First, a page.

Originally published on June 10, 2015Subscribe to Our Blog
A crisis management plan helps your organization avoid recovery delays, operational disruptions, and financial disasters. Therefore, is there a difference between a disaster recovery plan and a crisis management plan?
The Houston Chronicle says, “A crisis is any event that threatens your company. This can range from a natural disaster to the loss of a major client or a scandal among your executives” (Source: Chon.com).
Under most circumstances, many IT departments regard a “crisis” as a natural disaster or other event that can result in technical downtime. However, there is still a very human side of crisis management that also needs to be addressed.
When you are creating your organization’s DRP and BCP, don’t forget to plan for other events that could be considered a “crisis.” For example:
While you may have already taken measures to protect your business against the effects of a natural or technical disruption, adding elements of a crisis management plan to your DRP can help support your organization for other crises.
Your crisis management plan can to incorporate the following three elements:
Identify key players in your organization to respond during a crisis. These may, or may not, be the same individuals who respond to a natural or technical disaster. Establish a chain of command to streamline the way the responders act in different circumstances. For example, the crisis management team can include a PR representative and a senior executive, in addition to the disaster recovery plan team.
Address problems before they happen. Technical professionals conduct a BIA, or business impact analysis, to determine the factors that pose risks to the business’s infrastructure. The crisis management team should complete a risk assessment to foresee responses other than those of a technical nature.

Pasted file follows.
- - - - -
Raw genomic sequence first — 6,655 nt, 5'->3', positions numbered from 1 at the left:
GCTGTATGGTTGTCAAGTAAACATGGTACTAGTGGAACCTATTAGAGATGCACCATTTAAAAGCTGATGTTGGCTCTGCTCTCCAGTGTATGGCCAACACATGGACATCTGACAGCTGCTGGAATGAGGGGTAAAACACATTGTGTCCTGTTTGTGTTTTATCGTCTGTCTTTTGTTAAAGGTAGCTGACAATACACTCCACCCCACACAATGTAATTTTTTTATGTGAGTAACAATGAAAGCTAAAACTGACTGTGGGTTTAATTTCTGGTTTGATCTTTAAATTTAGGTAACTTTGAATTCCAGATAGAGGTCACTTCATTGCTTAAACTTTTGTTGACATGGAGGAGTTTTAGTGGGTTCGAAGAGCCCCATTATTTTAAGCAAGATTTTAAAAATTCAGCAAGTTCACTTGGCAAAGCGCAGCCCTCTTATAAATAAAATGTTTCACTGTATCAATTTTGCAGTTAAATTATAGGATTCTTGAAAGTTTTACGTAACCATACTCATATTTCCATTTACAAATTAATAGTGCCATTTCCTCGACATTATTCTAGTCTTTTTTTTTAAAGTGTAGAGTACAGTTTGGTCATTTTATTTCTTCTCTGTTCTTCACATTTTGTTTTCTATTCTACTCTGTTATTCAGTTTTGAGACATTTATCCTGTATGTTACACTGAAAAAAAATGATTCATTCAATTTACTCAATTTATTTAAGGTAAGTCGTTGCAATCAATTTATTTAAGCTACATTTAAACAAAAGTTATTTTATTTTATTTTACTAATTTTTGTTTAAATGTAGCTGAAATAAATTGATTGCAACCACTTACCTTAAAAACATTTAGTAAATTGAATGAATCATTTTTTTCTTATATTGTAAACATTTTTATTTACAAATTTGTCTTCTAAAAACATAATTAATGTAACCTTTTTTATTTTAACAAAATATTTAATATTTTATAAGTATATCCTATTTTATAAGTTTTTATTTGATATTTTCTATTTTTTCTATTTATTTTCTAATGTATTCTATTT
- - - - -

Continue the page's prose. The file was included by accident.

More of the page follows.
With natural and technical disasters, channels of communication can get strained quickly. Telecommunications during a crisis need to be carefully monitored, depending on the situation. For example, if the organization is hacked, responders might need to use a different communication channel to avoid leaking more information. Plan contingencies to deal with bumps in the original communication plan.
You can think of a crisis management plan as an ancillary plan to support the organization for situations that occur outside the realm of a standard disaster recovery plan. Many of the same principles – like having a dedicated response team, leveraging enterprise technology tools, and anticipating multiple scenarios – also apply to designing your disaster recovery and business continuity plan.
Take advantage of the expertise of your local IT solutions provider. Certified consultants can help you design and deploy a DRP to work beside your crisis management plan. Contact Centre Technologies for more information about our disaster recovery and business continuity solutions today.
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